How many of you remember the Jacksonville Jaguars offense of 1999?
Odds are if you were playing fantasy football back then, you clearly remember the exploits of lefty gunslinger Mark Brunell, the thunder and lightning receiving combo of Keenan McCardell and Jimmy Smith, and the immensely talented often injured RB “Fragile” Fred Taylor. You might even remember the 13 rushing TD’s by James Stewart.
The ‘99 Jaguars went 14-2 in the regular season. They laid a 62-7 pounding on the Dolphins in the second round of the playoffs, in what would be the final game of Dan Marino’s HOF career. Unfortunately, they laid an egg versus the Titans in the AFC championship, losing 33-14. The Jaguars only three loses that season all came at the hands of the Titans.
During the regular season, they had almost an exact 50/50 split of passing and rushing attempts. They were beating teams so badly that year, that Mark Brunell’s backup Jay Fielder saw playing time in 7 games. Statistically, Brunell actually had one of his worst seasons, throwing for a little over 3,000 yards and 14 TDs. That didn’t stop super stud WR Jimmy Smith from breaking franchise records with 116 receptions and 1,636 yards.
Fred Taylor would miss seven games due to injury, however James Stewart filled in quite admirably. The two combined for almost 1,700 rushing yards and 19 rushing TDs. This group of four players (minus Stewart who left in free agency) would all go on to have great careers. I consider all of them to be some of the most underrated players ever at their positions.
Comparing ’99 Jacksonville Jaguars Offense to 2016 Version
As I look at the Jacksonville Jaguars offense for the 2016 season, I wonder — can this group be even better?
Blake Bortles is coming off an incredible sophomore season. He finished the year with over 4,400 passing yards and 35 TDs, adding 300 rushing yards and 2 TD’s. He finished as the fourth-ranked QB in fantasy. Yet, Bortles seems to be on everyone’s bust list, ranking outside the top 10 QB’s in many expert rankings.
Some of the reasons many experts have for citing Bortles as a potential Fantasy Football bust are that the Jaguars where trailing a lot last season, and much of that production was in “garbage time.” Another reason, is with the addition of RB Chris Ivory, and an improved defense, the Jaguars will run the ball much more this year. Lastly, many point out that Bortles had a relatively low completion percentage.
#Jags QB Blake Bortles finished the 2015 season tied for the second-most passing TDs (35), but was first in sacks taken (51) and INTs (18).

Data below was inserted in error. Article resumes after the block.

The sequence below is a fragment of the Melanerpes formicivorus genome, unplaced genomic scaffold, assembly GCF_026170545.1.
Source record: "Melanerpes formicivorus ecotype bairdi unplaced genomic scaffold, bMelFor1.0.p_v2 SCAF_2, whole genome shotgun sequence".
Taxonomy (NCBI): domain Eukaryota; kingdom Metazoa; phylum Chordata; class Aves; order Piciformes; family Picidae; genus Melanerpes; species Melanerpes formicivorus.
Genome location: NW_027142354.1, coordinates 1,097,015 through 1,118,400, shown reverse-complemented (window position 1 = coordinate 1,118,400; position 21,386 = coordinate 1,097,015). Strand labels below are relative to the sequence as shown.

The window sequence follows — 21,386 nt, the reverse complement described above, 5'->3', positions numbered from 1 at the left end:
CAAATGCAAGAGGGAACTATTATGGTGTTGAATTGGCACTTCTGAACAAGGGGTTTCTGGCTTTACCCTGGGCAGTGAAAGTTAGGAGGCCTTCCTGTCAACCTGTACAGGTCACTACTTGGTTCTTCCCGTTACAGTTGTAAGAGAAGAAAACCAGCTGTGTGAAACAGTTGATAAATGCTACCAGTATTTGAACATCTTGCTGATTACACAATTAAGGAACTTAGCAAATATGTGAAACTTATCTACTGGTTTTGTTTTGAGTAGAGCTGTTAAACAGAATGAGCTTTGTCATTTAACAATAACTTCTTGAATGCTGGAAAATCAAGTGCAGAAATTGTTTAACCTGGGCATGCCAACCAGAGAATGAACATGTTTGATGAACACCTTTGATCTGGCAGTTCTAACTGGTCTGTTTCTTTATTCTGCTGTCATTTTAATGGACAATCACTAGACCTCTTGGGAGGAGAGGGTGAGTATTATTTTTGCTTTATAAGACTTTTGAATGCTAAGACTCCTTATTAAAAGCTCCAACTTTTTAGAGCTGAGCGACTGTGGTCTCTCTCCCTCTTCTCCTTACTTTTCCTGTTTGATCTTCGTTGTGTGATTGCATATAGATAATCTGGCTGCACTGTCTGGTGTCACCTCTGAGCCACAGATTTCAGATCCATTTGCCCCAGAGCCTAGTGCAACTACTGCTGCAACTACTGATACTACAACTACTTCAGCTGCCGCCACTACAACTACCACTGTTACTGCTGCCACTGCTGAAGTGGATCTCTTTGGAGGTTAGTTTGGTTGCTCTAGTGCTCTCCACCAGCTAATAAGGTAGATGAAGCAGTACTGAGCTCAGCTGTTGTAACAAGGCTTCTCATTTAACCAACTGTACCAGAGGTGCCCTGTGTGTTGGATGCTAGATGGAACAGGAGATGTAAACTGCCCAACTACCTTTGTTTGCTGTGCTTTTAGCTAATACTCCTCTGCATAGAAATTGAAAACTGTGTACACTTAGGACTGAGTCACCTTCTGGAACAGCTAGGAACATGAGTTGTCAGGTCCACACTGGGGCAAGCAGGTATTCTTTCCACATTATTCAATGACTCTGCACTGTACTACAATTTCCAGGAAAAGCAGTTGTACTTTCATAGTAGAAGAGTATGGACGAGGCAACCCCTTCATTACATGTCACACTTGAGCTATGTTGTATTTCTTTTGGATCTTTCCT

— Pro Football Focus (@PFF) June 30, 2016
Allow me to dispel those fallacies. The Jaguars’ inability to run the ball last season was not because of the RB position, the main culprit was a terrible run blocking offensive line. That line doesn’t look much better this year.
Ivory is solid power running back, but he’s not going to come in and tear things up. Last year, he ran behind the mauling offensive line of the Jets. It will be much tougher sledding for him this year. He will probably score some TDs. That may take a couple TDs away from Bortles, but that’s about it.
An improved defense is a Catch-22 for passing numbers. Sure, if your defense is terrible, you’ll be forced to throw more. On the other hand, a better defense will keep the other offense off the field, allowing for more possessions. In my mind, it evens out. There are plenty elite fantasy QB’s that play with a good defense.
Last point, completion percentage is the most overrated stat in football. If you throw a bunch of short passes, of course you’re going to have a higher percentage compared to QB’s who like to attack downfield more. Last season, Teddy Bridgewater completed over 65-percent of his passes. Cam Newton completed 59-percent of his passes, the exact same percentage as Bortles, enough said.
Bortles playing style is very similar to Mark Brunell’s. Both are mobile gunslingers who like to take their chances downfield. The biggest difference between the two, Bortles is four-inches taller and about 30-pounds heavier than Brunell was.
Allen Robinson is a beast, but he’s not Jimmy Smith in his prime. Allen Hurns is on the same level as Keenan McCardell, though, they have very different skill sets. I have one concern about Robinson and Hurns. Last year, they combined to catch 24 of Bortles’ 35 TD passes. Touchdowns for WRs can be a bit random, and I wouldn’t bank on that number again. I think Bortles will spread the ball around a little more this year.
The current Jaguars have a very deep group of secondary receiving options; including Marquise Lee, Rashad Greene, Bryan Walters, and TE Julius Thomas. The ’99 Jaguars did not use many multiple WR formations, and their TE Kyle Brady was the best blocking TE in the league, but wasn’t much of a receiver.
Main Difference Between These Two Offenses
The current Jaguars are set up to be an air raid style offense. Whereas, the ’99 Jaguars were the very definition of a balanced offense. The ’99 team also had a far superior offensive line, anchored by HOF left tackle Tony Boseli. This allowed them to be a run first team.
As far as the RB’s go, there is no comparison. Chris Ivory and TJ Yeldon combined, on their best day, are still not even on the same planet as a healthy Fred Taylor.
So, Which Jacksonville Jaguars Offense is Better?
I have to give a slight edge to the ’99 team, based on their huge advantage in the running game.
However, as far as the passing game goes, I think the current Jacksonville Jaguars offense is a little better based on their quality secondary receiving options.
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